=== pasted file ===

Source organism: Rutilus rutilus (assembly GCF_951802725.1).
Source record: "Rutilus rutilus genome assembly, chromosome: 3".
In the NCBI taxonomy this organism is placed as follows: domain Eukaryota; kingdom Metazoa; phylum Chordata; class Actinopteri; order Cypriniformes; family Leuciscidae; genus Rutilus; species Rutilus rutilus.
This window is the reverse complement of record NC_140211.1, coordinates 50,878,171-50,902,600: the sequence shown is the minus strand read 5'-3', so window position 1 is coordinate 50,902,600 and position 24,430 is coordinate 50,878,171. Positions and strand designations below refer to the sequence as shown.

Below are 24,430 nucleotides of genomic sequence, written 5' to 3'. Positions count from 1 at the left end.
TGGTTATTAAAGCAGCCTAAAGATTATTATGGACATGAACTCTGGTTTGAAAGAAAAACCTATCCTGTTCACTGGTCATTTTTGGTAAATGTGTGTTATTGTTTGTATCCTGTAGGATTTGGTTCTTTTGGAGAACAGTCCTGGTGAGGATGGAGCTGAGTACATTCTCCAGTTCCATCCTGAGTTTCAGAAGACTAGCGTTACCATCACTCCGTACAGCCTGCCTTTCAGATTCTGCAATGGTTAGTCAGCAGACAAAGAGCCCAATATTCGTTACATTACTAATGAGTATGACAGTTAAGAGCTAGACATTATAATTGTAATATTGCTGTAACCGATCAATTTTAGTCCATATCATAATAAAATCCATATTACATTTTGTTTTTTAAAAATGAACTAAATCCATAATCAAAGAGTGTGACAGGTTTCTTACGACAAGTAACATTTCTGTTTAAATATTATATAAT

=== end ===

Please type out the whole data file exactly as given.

Source organism: Rutilus rutilus (assembly GCF_951802725.1).
Source record: "Rutilus rutilus genome assembly, chromosome: 3".
In the NCBI taxonomy this organism is placed as follows: domain Eukaryota; kingdom Metazoa; phylum Chordata; class Actinopteri; order Cypriniformes; family Leuciscidae; genus Rutilus; species Rutilus rutilus.
This window is the reverse complement of record NC_140211.1, coordinates 50,878,171-50,902,600: the sequence shown is the minus strand read 5'-3', so window position 1 is coordinate 50,902,600 and position 24,430 is coordinate 50,878,171. Positions and strand designations below refer to the sequence as shown.

Below are 24,430 nucleotides of genomic sequence, written 5' to 3'. Positions count from 1 at the left end.
TGGTTATTAAAGCAGCCTAAAGATTATTATGGACATGAACTCTGGTTTGAAAGAAAAACCTATCCTGTTCACTGGTCATTTTTGGTAAATGTGTGTTATTGTTTGTATCCTGTAGGATTTGGTTCTTTTGGAGAACAGTCCTGGTGAGGATGGAGCTGAGTACATTCTCCAGTTCCATCCTGAGTTTCAGAAGACTAGCGTTACCATCACTCCGTACAGCCTGCCTTTCAGATTCTGCAATGGTTAGTCAGCAGACAAAGAGCCCAATATTCGTTACATTACTAATGAGTATGACAGTTAAGAGCTAGACATTATAATTGTAATATTGCTGTAACCGATCAATTTTAGTCCATATCATAATAAAATCCATATTACATTTTGTTTTTTAAAAATGAACTAAATCCATAATCAAAGAGTGTGACAGGTTTCTTACGACAAGTAACATTTCTGTTTAAATATTATATAAT